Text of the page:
ZmAPRG, an uncharacterized gene, enhances acid phosphatase activity and Pi concentration in maize leaf during phosphate starvation
An uncharacterized gene, ZmAPRG, isolated by map-based cloning, enhances acid phosphatase activity and phosphate concentration in maize leaf during phosphate starvation.
Acid phosphatase (APase) plays important roles in the absorption and utilization of phosphate (Pi) during maize growth. The information on genes regulating the acid phosphatase activity (APA) in maize leaves remains obscured. In a previous study, we delimited the quantitative trait locus, QTL-AP9 for APA to a region of about 546 kb. Here, we demonstrate that the GRMZM2G041022 located in the 546 kb region is a novel acid phosphatase-regulating gene (ZmAPRG). Its overexpression significantly increased the APA and Pi concentration in maize and rice leaves. Subcellular localization of ZmAPRG showed that it was anchored on the plasma and nuclear membrane. The transcriptome analysis of maize ZmAPRG overexpressing lines (ZmAPRG OE) revealed 1287 up-regulated and 392 down-regulated genes. Among these, we found APase, protein phosphatase, and phosphate transporter genes, which are known to be implicated in the metabolism and utilization of Pi. We inferred the ZmAPRG functions as an upstream regulation node, directly or indirectly regulating APases, protein phosphatases, and phosphate transporter genes involved in Pi metabolism and utilization in maize. These findings will pave the way for elucidating the mechanism of APase regulation, absorption and utilization of Pi, and would facilitate maize breeding for efficient use of fertilizers.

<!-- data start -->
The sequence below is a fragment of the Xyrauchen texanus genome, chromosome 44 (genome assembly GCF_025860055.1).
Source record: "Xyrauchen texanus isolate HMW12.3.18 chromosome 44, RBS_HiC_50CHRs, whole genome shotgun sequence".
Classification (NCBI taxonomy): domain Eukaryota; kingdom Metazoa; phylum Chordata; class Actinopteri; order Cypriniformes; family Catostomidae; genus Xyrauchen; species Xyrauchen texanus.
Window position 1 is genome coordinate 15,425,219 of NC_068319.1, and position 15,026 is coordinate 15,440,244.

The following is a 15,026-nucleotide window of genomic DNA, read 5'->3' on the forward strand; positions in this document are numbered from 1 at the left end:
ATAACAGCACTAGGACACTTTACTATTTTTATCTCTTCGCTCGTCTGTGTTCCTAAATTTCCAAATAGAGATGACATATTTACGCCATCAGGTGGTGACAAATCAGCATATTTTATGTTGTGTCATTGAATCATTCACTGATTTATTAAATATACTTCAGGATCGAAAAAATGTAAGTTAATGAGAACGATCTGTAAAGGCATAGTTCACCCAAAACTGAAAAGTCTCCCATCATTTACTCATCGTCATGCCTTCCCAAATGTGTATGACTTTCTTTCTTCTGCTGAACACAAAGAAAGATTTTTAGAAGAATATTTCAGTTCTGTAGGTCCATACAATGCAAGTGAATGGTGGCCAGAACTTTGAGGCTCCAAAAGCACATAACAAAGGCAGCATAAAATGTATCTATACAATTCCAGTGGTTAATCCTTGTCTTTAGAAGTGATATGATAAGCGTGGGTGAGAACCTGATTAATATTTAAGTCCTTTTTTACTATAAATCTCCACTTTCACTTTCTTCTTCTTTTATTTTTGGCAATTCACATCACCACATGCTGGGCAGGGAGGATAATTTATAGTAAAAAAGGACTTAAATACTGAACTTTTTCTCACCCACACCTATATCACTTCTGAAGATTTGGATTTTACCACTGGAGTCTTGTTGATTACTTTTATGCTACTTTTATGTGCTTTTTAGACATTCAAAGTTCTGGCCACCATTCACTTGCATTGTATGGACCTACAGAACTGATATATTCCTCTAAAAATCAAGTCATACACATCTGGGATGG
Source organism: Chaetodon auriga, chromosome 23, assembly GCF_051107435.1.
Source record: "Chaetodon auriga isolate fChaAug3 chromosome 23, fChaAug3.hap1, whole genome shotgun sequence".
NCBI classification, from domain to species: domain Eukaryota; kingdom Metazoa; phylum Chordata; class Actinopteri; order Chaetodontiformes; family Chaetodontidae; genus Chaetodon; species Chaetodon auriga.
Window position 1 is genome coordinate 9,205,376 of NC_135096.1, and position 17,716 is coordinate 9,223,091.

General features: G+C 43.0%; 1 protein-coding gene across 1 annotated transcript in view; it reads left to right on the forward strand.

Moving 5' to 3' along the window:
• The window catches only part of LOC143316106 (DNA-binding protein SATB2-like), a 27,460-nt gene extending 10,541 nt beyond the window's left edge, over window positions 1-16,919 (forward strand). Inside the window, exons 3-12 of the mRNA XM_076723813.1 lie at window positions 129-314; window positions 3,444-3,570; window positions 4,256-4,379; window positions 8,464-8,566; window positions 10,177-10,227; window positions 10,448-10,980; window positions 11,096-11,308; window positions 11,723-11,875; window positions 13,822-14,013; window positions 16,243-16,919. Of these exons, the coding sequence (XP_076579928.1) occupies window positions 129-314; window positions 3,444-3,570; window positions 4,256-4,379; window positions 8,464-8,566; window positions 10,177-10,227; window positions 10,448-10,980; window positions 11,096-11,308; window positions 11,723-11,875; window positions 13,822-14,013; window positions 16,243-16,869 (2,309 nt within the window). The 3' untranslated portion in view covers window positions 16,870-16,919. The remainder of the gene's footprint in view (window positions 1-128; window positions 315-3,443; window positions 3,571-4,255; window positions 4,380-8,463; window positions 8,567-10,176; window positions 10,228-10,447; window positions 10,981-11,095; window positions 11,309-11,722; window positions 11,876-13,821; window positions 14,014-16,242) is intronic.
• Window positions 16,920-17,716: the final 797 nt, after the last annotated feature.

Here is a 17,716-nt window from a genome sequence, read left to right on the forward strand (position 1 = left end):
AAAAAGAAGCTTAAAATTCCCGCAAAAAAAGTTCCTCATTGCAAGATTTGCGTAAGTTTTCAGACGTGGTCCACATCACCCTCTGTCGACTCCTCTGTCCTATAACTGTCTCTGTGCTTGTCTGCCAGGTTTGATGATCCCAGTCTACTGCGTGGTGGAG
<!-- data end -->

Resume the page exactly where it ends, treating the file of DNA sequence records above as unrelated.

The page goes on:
This work was supported by the National Natural Science Foundation of China (31371700) and Fundamental Research Funds for the Central Universities (XDJK2018C052).
Compliance with ethical standards
The experiments comply with the current laws of the country.
Conflict of interest
The authors declare that they have no conflict of interest.
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